Sick of work or too sick to work? Evidence on self-reported health shocks and early retirement from the BHPS
We follow individuals as they retire using discrete-time hazard models applied to a stock sample from 12 waves of the British Household Panel Survey. We use a generalised ordered probit model to explore the existence of reporting bias and to purge the self-reported measure of health of this bias. This model takes into account the possibility that anticipated retirement may influence reporting of health. There is evidence that health shocks are a determinant of retirement age. This is the case for both men and women and is observed for both health limitations and a measure based on latent health status derived from the generalised ordered probit model. While the size of the health effect varies according to how we measure health, the relative effect is large compared to the other variables, and in particular when compared to the effects of private pensions. However numerical simulations show that this high hazard ratio interacts with the, relatively low, incidence of new health limitations among the age group of interest to generate only a modest number of excess early retirements. Further, our results do not show evidence that the health status of their partner affects the hazard of early retirement for both men and women. Having an employed partner does reduce the hazard of early retirement.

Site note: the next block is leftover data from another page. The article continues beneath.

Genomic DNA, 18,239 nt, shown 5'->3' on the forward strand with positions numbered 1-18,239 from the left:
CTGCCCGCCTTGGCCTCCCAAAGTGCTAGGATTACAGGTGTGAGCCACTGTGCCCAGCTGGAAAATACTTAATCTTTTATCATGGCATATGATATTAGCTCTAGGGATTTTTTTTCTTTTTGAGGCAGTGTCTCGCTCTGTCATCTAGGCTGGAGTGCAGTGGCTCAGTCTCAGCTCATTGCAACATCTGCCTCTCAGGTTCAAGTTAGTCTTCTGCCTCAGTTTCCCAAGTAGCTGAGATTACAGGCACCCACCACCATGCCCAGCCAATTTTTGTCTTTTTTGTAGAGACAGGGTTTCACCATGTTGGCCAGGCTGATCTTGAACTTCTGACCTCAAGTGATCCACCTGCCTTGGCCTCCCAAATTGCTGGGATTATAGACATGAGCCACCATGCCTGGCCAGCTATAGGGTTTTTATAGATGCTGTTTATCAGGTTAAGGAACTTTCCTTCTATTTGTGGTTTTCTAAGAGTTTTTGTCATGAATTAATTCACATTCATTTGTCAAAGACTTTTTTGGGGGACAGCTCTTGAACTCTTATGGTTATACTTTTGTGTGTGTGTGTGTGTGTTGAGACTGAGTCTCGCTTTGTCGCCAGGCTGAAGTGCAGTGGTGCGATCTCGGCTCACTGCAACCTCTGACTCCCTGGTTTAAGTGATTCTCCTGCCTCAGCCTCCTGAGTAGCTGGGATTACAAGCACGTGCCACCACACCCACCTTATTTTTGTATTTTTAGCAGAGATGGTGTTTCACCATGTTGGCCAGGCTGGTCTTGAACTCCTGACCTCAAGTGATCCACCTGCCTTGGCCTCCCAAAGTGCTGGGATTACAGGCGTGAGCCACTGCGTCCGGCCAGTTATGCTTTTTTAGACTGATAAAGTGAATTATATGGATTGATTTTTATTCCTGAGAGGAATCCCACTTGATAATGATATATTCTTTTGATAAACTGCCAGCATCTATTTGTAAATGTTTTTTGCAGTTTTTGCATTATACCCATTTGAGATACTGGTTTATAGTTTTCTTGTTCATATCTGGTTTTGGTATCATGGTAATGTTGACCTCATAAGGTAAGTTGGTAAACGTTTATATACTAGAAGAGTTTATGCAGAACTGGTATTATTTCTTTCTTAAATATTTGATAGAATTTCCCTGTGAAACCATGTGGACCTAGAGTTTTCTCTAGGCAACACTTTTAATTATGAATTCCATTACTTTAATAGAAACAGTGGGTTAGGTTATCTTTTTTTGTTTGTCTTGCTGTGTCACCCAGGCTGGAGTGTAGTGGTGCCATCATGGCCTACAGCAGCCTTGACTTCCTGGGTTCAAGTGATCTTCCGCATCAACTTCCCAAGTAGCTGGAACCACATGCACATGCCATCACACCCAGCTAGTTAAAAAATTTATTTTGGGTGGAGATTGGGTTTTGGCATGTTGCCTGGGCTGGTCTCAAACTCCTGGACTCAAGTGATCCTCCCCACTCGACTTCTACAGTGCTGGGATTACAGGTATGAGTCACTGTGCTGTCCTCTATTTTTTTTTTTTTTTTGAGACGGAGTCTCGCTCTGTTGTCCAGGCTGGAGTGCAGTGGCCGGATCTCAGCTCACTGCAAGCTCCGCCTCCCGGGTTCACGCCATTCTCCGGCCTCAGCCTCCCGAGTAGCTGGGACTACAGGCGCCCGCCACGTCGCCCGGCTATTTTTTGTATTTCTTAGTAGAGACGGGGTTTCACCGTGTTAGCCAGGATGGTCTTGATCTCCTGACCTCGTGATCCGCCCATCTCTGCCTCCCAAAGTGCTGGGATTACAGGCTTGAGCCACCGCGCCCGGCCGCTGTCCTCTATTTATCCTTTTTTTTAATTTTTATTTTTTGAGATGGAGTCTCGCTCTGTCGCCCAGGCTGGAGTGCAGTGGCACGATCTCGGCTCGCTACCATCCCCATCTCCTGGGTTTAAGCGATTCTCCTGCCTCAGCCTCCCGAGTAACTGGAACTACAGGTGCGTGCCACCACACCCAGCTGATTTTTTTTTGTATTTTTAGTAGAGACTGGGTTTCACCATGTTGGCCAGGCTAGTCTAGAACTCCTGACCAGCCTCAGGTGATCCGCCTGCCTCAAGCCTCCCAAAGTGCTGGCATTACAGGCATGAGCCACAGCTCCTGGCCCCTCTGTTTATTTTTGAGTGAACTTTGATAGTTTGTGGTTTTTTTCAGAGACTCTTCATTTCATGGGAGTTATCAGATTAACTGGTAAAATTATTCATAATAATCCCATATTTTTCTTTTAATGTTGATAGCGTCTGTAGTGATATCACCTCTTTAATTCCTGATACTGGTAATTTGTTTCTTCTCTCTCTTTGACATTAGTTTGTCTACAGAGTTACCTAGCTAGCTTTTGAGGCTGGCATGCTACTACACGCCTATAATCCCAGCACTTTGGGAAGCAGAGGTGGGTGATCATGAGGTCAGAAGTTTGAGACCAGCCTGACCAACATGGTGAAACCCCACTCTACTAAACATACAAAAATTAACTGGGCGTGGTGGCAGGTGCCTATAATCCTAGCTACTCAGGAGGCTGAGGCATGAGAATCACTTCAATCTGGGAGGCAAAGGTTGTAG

Previously 'In press, corrected proof' Oct. 2009; Albert Sloman Library Periodicals *restricted to Univ. Essex registered users*